Volume 76, Number 8 | July 12 - 18, 2006

Letters to the editor

Strong-armed at political clubs

To The Editor:
Re “Load o’ CoDA news” (Scoopy’s Notebook, June 21):

I read The Villager’s Scoopy’s Notebook item about the CoDA endorsement of Ken Diamondstone. Just to clarify the facts:

At the endorsement meeting on June 1, several CoDA members, including Steven Gradman, remember one of the co-chairpersons answering the question of what determines a winner. The answer: the winner must get 50 percent plus 1 vote. The vote count that night was 16 votes for Ken Diamondstone, 12 votes for Marty Connor, 2 abstentions and 1 present and not voting (submitted a blank ballot). There was also a very heated exchange between Michael Farrin, the co-chairperson (an obvious Connor supporter) and Frieda Bradlow, one of CoDA’s longtime members and a well-known progressive, during which Mr. Farrin physically grabbed the ballot for the Diamondstone/Connor race out of her hand and prevented her from casting her ballot. This was after Ms. Bradlow had spoken in favor of Mr. Diamondstone. Strangely, Bradlow was allowed to vote in all the other races.

Nevertheless, after the vote, Diamondstone was declared the winner.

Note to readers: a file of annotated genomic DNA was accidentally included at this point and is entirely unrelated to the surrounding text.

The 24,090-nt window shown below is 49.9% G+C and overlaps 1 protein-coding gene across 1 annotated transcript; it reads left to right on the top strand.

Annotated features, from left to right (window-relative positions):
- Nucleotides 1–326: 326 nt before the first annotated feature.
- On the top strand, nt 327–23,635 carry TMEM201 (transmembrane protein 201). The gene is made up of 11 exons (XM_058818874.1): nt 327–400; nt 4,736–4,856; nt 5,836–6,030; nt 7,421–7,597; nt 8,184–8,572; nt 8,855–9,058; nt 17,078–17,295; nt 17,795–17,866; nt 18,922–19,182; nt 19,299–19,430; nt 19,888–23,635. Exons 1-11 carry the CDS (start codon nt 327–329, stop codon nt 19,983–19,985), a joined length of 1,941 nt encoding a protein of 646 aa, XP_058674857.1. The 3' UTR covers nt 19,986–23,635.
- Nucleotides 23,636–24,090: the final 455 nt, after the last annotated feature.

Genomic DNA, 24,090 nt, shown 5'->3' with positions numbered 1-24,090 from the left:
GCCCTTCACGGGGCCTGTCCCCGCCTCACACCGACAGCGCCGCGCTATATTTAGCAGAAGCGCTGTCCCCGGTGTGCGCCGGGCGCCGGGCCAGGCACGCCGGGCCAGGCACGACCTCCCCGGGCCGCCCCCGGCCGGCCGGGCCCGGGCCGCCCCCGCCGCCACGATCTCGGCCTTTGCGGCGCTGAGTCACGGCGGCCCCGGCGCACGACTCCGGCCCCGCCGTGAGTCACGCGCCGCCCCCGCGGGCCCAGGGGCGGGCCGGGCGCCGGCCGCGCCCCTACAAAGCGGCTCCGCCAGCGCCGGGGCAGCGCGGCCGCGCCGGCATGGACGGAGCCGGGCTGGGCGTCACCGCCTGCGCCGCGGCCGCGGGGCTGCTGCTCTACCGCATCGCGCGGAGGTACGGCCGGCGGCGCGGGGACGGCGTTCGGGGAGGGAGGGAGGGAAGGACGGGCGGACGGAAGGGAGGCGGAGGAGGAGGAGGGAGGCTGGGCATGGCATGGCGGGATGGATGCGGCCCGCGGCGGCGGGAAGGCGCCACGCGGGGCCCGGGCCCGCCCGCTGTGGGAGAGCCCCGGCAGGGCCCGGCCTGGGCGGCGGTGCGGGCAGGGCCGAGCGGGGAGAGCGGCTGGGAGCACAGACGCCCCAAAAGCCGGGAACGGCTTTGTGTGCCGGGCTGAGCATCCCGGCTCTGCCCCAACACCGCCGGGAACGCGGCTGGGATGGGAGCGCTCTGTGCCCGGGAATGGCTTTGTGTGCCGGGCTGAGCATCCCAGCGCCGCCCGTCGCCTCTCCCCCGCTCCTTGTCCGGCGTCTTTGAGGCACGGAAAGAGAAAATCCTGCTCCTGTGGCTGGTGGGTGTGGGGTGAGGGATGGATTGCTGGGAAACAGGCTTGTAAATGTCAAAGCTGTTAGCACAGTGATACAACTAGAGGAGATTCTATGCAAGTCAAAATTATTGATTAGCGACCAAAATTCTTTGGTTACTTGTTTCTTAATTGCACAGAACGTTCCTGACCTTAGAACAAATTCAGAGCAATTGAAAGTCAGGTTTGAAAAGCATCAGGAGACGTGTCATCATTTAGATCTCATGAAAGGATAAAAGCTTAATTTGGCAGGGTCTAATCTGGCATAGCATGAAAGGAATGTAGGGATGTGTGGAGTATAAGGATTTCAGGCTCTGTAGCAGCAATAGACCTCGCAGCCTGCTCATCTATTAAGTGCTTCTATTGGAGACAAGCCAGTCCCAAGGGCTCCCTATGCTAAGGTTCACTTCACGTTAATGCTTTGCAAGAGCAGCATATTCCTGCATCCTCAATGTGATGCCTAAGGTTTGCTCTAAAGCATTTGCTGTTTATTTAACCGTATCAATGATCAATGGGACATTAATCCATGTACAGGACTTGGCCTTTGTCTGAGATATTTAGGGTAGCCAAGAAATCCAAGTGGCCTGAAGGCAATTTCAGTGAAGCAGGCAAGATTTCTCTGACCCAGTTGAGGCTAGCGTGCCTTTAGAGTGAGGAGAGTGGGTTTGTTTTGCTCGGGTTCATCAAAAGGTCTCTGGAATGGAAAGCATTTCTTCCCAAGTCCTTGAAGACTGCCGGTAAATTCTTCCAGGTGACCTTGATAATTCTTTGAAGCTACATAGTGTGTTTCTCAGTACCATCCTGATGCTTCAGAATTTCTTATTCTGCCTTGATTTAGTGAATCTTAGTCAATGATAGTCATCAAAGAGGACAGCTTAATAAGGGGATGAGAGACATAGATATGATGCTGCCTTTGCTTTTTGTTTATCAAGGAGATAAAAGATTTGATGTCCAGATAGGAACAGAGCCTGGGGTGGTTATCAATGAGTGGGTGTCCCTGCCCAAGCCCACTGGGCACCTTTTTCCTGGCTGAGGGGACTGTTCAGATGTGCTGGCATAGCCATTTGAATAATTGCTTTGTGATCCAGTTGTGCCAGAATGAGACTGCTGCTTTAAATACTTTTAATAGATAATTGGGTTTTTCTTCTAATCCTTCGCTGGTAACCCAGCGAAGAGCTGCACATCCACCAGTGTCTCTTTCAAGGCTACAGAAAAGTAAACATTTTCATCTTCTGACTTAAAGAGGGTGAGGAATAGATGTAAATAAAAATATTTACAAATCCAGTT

Several days later, Mr. Farrin called the Diamondstone campaign office to tell them to send their “committee on vacancies” information to Astoria Graphics (a petition printer) so the Diamondstone information could be printed on CoDA’s petitions along with the other endorsed candidates.

A day or so later, Farrin called back the Diamondstone campaign office to say that suddenly some executive board members of CoDA “remembered” that a winner must receive 55 percent of the vote at CoDA to be endorsed. While Farrin stated that it was part of CoDA’s bylaws, several members contacted remember a discussion, but never any vote by its membership, to change its bylaws, nor have they seen this written in the bylaws.

The night of the endorsement meeting the total votes cast were actually 30 with one person present but not voting. That gave Diamondstone 53 percent of the vote (16 + 12 + 2 = 30, 16 ÷ 30 = 53 percent). If Bradlow had not been illegally deprived of her right to vote for Diamondstone, the results would have been 17 for Diamondstone, 12 for Connor, 2 abstentions and 1 present but not voting. That would have given Diamondstone the required 55 percent. Clearly, the hand of Connor squeezes tightly.

Yet, CoDA proceeded to contact its membership to schedule a new endorsement vote for this race only. After a two-and-a-half-hour heated discussion, they undid their prior endorsement for the reformer, Ken Diamondstone, and orchestrated no endorsement.

This is also not the first time Connor has used all the power of incumbency to strong-arm reputable clubs into doing disreputable deeds.